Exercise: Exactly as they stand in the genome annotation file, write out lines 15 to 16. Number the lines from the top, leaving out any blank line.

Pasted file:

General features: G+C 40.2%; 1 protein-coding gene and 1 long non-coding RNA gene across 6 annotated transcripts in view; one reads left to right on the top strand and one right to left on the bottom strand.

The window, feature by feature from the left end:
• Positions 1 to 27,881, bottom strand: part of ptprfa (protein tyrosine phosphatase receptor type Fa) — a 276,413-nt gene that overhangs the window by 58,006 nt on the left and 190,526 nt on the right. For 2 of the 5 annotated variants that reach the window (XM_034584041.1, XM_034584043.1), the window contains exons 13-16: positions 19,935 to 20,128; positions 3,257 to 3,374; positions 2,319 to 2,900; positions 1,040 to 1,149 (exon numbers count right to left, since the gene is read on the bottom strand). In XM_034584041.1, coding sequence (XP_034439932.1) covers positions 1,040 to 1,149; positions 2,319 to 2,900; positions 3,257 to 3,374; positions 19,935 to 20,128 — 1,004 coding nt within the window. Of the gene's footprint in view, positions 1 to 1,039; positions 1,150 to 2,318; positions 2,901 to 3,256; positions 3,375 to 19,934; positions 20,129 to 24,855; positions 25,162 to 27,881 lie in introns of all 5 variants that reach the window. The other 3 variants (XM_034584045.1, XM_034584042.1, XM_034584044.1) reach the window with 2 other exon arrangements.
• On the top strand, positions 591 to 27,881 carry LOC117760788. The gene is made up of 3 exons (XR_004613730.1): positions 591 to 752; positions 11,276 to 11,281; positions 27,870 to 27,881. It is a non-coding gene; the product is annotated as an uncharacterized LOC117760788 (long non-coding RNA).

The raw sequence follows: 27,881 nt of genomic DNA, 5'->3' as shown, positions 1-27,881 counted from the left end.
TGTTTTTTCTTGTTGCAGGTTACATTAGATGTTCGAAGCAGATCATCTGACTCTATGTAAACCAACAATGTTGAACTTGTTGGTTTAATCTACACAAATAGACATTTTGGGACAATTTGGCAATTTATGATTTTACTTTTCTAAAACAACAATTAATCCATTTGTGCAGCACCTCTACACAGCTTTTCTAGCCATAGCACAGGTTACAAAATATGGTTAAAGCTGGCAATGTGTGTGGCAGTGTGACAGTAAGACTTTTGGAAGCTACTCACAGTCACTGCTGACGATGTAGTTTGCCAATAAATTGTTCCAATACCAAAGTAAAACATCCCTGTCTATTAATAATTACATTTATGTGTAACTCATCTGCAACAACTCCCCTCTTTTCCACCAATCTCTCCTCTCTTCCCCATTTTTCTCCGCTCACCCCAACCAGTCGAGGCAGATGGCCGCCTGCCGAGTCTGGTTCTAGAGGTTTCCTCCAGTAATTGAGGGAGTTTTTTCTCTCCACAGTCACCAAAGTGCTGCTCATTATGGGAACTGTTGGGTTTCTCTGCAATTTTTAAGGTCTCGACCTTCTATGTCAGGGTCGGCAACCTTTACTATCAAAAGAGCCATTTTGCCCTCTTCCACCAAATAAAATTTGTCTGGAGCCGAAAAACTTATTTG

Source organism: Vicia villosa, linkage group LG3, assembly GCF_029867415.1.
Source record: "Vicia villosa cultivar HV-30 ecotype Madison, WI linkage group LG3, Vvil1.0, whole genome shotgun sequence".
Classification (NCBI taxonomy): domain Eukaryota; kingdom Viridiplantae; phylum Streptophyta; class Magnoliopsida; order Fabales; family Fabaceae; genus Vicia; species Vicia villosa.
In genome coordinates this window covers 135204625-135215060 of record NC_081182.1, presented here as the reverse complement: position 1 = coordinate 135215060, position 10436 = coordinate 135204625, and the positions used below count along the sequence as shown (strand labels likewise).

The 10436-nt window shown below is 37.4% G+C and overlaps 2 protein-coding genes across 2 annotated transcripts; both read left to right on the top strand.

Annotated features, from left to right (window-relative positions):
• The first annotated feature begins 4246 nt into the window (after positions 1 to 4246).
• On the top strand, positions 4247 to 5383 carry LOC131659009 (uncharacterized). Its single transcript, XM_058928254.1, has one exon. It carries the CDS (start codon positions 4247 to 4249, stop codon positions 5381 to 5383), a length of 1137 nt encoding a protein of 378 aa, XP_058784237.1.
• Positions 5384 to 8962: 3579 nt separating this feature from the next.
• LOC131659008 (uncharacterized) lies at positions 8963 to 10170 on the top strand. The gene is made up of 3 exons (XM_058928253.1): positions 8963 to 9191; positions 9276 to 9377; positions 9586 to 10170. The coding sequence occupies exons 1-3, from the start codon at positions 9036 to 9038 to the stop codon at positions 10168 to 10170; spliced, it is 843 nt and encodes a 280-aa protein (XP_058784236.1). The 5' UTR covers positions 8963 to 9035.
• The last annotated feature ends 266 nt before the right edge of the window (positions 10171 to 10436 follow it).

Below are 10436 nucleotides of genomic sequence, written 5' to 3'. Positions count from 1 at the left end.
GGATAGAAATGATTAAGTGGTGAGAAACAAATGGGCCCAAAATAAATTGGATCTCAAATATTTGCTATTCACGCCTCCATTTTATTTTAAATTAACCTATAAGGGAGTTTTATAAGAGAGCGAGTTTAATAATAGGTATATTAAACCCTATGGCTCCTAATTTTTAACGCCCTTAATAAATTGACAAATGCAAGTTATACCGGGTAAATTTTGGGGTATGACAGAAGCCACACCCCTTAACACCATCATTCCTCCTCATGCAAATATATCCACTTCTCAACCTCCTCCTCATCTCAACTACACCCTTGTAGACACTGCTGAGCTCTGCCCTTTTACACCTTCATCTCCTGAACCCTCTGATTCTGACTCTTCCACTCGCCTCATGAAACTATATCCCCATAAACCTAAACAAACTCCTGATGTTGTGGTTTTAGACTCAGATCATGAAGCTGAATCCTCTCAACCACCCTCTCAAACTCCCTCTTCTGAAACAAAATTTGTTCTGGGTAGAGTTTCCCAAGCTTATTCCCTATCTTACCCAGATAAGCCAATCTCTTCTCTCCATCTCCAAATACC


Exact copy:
• Positions 5384 to 8962: 3579 nt separating this feature from the next.
• LOC131659008 (uncharacterized) lies at positions 8963 to 10170 on the top strand. The gene is made up of 3 exons (XM_058928253.1): positions 8963 to 9191; positions 9276 to 9377; positions 9586 to 10170. The coding sequence occupies exons 1-3, from the start codon at positions 9036 to 9038 to the stop codon at positions 10168 to 10170; spliced, it is 843 nt and encodes a 280-aa protein (XP_058784236.1). The 5' UTR covers positions 8963 to 9035.